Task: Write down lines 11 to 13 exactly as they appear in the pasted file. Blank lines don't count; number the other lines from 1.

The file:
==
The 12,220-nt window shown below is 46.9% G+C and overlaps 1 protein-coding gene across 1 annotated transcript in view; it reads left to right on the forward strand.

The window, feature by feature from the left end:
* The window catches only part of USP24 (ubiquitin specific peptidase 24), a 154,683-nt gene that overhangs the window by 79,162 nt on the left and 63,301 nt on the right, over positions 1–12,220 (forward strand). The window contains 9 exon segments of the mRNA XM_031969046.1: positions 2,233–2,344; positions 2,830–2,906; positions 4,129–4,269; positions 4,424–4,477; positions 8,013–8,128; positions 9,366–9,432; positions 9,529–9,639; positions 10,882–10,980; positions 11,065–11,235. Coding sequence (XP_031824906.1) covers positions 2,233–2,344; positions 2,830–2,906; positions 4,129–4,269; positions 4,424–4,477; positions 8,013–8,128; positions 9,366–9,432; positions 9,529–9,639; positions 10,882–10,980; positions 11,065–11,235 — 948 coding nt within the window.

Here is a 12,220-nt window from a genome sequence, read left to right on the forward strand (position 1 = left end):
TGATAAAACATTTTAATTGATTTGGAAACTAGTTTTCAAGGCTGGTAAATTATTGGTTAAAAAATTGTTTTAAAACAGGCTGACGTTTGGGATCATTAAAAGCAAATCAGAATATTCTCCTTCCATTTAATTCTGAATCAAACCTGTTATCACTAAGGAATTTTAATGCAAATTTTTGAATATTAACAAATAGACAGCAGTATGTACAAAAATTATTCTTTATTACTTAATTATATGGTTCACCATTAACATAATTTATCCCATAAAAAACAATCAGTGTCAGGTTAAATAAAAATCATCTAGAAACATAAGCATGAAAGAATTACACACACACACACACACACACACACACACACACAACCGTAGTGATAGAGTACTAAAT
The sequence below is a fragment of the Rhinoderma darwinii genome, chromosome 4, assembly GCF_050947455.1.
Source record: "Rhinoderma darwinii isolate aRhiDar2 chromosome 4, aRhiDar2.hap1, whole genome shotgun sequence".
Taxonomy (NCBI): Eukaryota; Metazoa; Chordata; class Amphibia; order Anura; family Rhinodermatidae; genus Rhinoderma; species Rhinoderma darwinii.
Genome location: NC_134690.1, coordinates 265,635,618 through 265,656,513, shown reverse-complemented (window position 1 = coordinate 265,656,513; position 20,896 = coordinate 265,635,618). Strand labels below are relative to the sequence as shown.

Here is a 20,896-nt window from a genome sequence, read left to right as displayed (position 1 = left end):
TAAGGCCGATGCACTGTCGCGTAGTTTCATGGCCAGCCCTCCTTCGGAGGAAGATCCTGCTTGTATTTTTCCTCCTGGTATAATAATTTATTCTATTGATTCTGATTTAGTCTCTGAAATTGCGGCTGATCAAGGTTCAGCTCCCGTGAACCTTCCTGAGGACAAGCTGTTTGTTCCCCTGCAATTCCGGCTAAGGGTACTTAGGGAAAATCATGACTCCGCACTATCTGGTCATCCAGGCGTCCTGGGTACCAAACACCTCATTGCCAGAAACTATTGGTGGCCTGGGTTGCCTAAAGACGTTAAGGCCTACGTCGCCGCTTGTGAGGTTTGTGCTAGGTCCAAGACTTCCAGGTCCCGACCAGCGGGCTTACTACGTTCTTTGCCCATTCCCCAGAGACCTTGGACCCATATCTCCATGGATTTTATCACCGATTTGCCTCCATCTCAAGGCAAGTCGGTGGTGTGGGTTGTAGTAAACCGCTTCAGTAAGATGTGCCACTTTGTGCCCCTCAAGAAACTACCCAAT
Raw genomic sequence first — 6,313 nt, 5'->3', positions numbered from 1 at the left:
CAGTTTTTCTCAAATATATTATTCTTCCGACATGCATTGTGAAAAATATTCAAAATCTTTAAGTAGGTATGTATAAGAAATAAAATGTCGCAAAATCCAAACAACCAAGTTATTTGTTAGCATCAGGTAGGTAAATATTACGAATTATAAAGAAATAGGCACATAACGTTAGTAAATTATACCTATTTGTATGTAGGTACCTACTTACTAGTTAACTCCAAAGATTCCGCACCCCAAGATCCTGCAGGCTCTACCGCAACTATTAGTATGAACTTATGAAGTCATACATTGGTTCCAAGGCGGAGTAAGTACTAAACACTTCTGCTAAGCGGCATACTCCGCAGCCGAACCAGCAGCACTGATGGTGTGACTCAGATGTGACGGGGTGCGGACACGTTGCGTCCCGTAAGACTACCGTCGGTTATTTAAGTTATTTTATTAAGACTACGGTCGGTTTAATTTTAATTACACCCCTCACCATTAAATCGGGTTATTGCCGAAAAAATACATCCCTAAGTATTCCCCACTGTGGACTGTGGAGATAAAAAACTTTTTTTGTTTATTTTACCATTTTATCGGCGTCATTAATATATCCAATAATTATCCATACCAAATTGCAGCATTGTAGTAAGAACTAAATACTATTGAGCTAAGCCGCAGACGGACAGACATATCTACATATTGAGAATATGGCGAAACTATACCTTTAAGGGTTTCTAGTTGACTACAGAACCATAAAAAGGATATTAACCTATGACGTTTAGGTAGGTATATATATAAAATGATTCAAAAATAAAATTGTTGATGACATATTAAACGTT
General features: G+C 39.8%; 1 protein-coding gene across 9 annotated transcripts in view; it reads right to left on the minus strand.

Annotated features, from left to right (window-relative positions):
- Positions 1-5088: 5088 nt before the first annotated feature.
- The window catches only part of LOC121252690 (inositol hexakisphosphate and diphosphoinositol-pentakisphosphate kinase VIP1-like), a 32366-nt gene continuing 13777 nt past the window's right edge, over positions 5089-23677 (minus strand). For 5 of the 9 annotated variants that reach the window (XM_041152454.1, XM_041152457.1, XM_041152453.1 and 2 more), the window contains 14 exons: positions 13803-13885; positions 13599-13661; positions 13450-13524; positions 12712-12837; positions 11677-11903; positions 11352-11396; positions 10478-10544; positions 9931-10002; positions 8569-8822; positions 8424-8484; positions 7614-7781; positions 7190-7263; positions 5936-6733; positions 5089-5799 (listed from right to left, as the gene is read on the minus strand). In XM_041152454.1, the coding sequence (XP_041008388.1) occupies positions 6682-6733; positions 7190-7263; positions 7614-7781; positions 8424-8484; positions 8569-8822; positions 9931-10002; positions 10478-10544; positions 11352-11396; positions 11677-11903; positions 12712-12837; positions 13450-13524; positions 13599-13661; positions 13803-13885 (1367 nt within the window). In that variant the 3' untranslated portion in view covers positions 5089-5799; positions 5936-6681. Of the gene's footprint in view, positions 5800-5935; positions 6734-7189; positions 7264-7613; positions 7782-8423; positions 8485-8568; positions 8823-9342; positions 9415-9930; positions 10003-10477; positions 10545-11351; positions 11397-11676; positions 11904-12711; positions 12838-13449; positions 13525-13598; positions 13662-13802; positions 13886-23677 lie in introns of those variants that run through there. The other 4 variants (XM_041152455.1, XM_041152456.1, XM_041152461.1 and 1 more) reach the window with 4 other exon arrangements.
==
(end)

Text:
TAAGGCCGATGCACTGTCGCGTAGTTTCATGGCCAGCCCTCCTTCGGAGGAAGATCCTGCTTGTATTTTTCCTCCTGGTATAATAATTTATTCTATTGATTCTGATTTAGTCTCTGAAATTGCGGCTGATCAAGGTTCAGCTCCCGTGAACCTTCCTGAGGACAAGCTGTTTGTTCCCCTGCAATTCCGGCTAAGGGTACTTAGGGAAAATCATGACTCCGCACTATCTGGTCATCCAGGCGTCCTGGGTACCAAACACCTCATTGCCAGAAACTATTGGTGGCCTGGGTTGCCTAAAGACGTTAAGGCCTACGTCGCCGCTTGTGAGGTTTGTGCTAGGTCCAAGACTTCCAGGTCCCGACCAGCGGGCTTACTACGTTCTTTGCCCATTCCCCAGAGACCTTGGACCCATATCTCCATGGATTTTATCACCGATTTGCCTCCATCTCAAGGCAAGTCGGTGGTGTGGGTTGTAGTAAACCGCTTCAGTAAGATGTGCCACTTTGTGCCCCTCAAGAAACTACCCAAT
Raw genomic sequence first — 6,313 nt, 5'->3', positions numbered from 1 at the left:
CAGTTTTTCTCAAATATATTATTCTTCCGACATGCATTGTGAAAAATATTCAAAATCTTTAAGTAGGTATGTATAAGAAATAAAATGTCGCAAAATCCAAACAACCAAGTTATTTGTTAGCATCAGGTAGGTAAATATTACGAATTATAAAGAAATAGGCACATAACGTTAGTAAATTATACCTATTTGTATGTAGGTACCTACTTACTAGTTAACTCCAAAGATTCCGCACCCCAAGATCCTGCAGGCTCTACCGCAACTATTAGTATGAACTTATGAAGTCATACATTGGTTCCAAGGCGGAGTAAGTACTAAACACTTCTGCTAAGCGGCATACTCCGCAGCCGAACCAGCAGCACTGATGGTGTGACTCAGATGTGACGGGGTGCGGACACGTTGCGTCCCGTAAGACTACCGTCGGTTATTTAAGTTATTTTATTAAGACTACGGTCGGTTTAATTTTAATTACACCCCTCACCATTAAATCGGGTTATTGCCGAAAAAATACATCCCTAAGTATTCCCCACTGTGGACTGTGGAGATAAAAAACTTTTTTTGTTTATTTTACCATTTTATCGGCGTCATTAATATATCCAATAATTATCCATACCAAATTGCAGCATTGTAGTAAGAACTAAATACTATTGAGCTAAGCCGCAGACGGACAGACATATCTACATATTGAGAATATGGCGAAACTATACCTTTAAGGGTTTCTAGTTGACTACAGAACCATAAAAAGGATATTAACCTATGACGTTTAGGTAGGTATATATATAAAATGATTCAAAAATAAAATTGTTGATGACATATTAAACGTT